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An Introduction to lawn bowls

At its basic bowls is a simple game to play, it has a long history going back to Egyptian times. In this country at school most children hear the story of how Sir Francis Drake insisted on finishing a game of bowls before defeating the Spanish Armada. All around the world bowls is played on a green, usually natural grass but increasingly an artificial surface. There is nothing more quintessentially English than playing or watching an outdoor game of bowls on a warm summer's afternoon. Like all good sports it takes a short time to learn the game but many years to master it. But don't worry, no one is going to hurry you, everyone who plays remembers when they started and believe me, you won't be short of advice.


The object of the game is to get as many of your bowls (Woods) nearer to a small white or yellow ball (the Jack) than your opponent.

Elsewhere on the website is a short video made by a club in the USA, which give a very straight forward description of the game and how to play it. Almost everything they mention would apply to playing at Bantham & Ongar, except I think 'The hog line' which we would call the 'edge of the ditch'. Clear here to go to it. (Opens in a new window)

A bowling green is normally square. It is surrounded by a shallow ditch.
The perimeter of the ditch is surrounded by a bank. The green is normally divided into six "rinks" allowing six games to take place at the same time. Greens can be grass or artificial surfaces. Bantham and Ongar's is artificial allowing us to play in most weather and provides a more consistent surface, some people say it's a bit like indoor bowls but with weather!
Surface wear is spread by moving the rink settings laterally (marked by colours) and by changing the direction of play daily playing either north-south or east-west, as indicated in the club diary.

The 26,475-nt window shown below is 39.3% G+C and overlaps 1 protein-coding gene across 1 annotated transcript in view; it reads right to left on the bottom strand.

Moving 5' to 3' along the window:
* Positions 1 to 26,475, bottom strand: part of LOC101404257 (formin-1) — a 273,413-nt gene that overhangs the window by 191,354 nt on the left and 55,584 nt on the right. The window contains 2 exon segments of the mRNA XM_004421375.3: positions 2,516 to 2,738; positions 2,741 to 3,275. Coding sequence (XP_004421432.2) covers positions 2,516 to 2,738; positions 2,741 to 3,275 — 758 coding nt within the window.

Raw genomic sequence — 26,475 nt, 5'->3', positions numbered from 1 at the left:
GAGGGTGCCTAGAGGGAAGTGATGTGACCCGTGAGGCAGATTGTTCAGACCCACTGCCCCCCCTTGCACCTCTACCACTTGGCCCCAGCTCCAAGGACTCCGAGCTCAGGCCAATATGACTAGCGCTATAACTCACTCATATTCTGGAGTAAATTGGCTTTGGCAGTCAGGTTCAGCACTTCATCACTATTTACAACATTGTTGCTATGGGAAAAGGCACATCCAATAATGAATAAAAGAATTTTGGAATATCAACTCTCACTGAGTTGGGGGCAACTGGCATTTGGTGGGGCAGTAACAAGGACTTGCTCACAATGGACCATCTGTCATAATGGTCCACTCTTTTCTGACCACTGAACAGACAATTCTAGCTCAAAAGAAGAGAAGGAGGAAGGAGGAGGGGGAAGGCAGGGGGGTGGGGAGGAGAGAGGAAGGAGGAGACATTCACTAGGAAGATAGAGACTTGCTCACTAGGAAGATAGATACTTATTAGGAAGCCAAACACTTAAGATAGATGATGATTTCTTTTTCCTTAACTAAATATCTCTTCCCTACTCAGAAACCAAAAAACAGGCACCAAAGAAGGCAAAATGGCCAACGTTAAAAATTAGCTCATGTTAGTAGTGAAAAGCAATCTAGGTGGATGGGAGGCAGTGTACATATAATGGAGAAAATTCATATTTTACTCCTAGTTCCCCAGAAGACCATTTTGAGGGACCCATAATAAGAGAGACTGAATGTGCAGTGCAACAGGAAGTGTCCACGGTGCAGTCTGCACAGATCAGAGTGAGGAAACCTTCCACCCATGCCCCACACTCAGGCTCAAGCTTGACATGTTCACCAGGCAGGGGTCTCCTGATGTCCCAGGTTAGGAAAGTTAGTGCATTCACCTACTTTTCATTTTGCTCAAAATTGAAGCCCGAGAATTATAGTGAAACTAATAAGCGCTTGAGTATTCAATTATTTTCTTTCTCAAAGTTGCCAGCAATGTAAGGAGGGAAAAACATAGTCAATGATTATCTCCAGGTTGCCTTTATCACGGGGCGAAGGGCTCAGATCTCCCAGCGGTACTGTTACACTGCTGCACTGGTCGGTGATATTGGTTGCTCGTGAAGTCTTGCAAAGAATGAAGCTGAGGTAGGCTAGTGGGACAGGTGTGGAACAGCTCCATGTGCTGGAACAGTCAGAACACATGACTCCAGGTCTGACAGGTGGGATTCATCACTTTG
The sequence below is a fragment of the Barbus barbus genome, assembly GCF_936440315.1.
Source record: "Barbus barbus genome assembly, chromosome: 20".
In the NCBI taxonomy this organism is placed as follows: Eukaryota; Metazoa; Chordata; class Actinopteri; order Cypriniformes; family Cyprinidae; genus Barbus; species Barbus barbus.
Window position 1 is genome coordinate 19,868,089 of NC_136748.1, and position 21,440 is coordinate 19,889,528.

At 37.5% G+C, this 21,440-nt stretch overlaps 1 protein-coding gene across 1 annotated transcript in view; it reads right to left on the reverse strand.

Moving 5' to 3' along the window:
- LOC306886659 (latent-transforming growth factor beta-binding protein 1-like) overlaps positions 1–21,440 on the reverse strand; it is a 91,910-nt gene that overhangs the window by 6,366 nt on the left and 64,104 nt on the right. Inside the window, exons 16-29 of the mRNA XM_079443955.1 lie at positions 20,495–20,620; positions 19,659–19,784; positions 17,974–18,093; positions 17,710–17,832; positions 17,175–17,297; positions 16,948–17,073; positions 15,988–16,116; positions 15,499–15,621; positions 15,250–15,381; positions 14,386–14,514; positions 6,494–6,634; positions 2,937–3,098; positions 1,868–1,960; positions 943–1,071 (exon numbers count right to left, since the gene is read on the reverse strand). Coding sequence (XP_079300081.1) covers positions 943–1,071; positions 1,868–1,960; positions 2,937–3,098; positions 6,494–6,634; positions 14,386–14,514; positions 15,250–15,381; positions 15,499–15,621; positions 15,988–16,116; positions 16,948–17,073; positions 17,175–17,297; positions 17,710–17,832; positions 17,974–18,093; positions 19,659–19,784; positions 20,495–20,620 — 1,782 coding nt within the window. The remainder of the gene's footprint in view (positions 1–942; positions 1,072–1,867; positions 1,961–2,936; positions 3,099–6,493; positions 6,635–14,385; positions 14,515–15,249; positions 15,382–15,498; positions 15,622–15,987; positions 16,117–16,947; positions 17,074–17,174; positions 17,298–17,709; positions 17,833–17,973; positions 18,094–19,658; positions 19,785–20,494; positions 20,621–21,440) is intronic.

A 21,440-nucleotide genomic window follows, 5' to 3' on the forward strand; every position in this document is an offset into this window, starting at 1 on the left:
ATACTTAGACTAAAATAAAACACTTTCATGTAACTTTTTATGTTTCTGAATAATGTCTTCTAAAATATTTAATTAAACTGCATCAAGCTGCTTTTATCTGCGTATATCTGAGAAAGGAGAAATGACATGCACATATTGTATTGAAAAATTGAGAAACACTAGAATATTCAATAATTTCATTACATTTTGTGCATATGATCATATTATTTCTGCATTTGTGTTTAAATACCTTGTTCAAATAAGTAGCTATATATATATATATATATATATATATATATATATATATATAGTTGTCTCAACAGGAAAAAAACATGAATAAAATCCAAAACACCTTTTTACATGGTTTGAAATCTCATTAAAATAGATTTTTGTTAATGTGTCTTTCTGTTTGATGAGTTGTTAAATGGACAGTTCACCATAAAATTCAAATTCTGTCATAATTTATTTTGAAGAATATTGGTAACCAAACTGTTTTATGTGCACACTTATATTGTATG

Games of bowls can involve singles play or teams of two in pairs, three in triples or four in team (rinks) games. Roll ups, drives and friendlies, follow the same format. The club run annual internal competitions in all disciplines. League and Friendly Matches involve a number of teams from one club playing another club. For example a match could involve six rinks or 24 players (6x4) per team. Matches can be highly competitive particularly where a league format is adhered to, but friendly matches are as much a social occasion as they are a sporting activity. There are often after-match meals to continue the general atmosphere of friendliness and mutual respect.

If you're a new bowler to the club you will probably start with a roll up (a practice session), usually with a more experienced member offering you some coaching and encouragement. After that if you decide bowls is for you there is opportunity to play in drives and friendlies. Once a full member you can play in leagues, county, national and international competitions – but most members are content to play in local leagues, friendly matches and internal competitions. Elsewhere on this website you will find details of all those playing opportunities for members of Bantham and Ongar Bowls Club.


A Lead is the person who plays first in pairs triples or fours (rinks) game. The lead is responsible for setting the mat and delivering the jack to start the end. A lead is responsible at the end of each end ensuring all bowls are at least a metre behind the mat position.

The Second in a triples or rinks (fours) game is the player who plays second. In the rinks game the second is responsible for marking the score card. In the game of triples the Second is also responsible, with his corresponding opponent, for deciding the result of an end, i.e. who is lying the shot and how many shots have been scored

The Third is the third player to play in a rinks game. The Third is normally responsible, with his corresponding opponent, for deciding the result of an end, i.e. who is lying the shot and how many shots have been scored. The skips however have the final say in this in the event of any dispute.

The Skip is the captain of a team in pairs, triples or rinks play. The Skip is always last to play and is responsible for directing the play during an end. The other players in a team must follow the skip's instructions.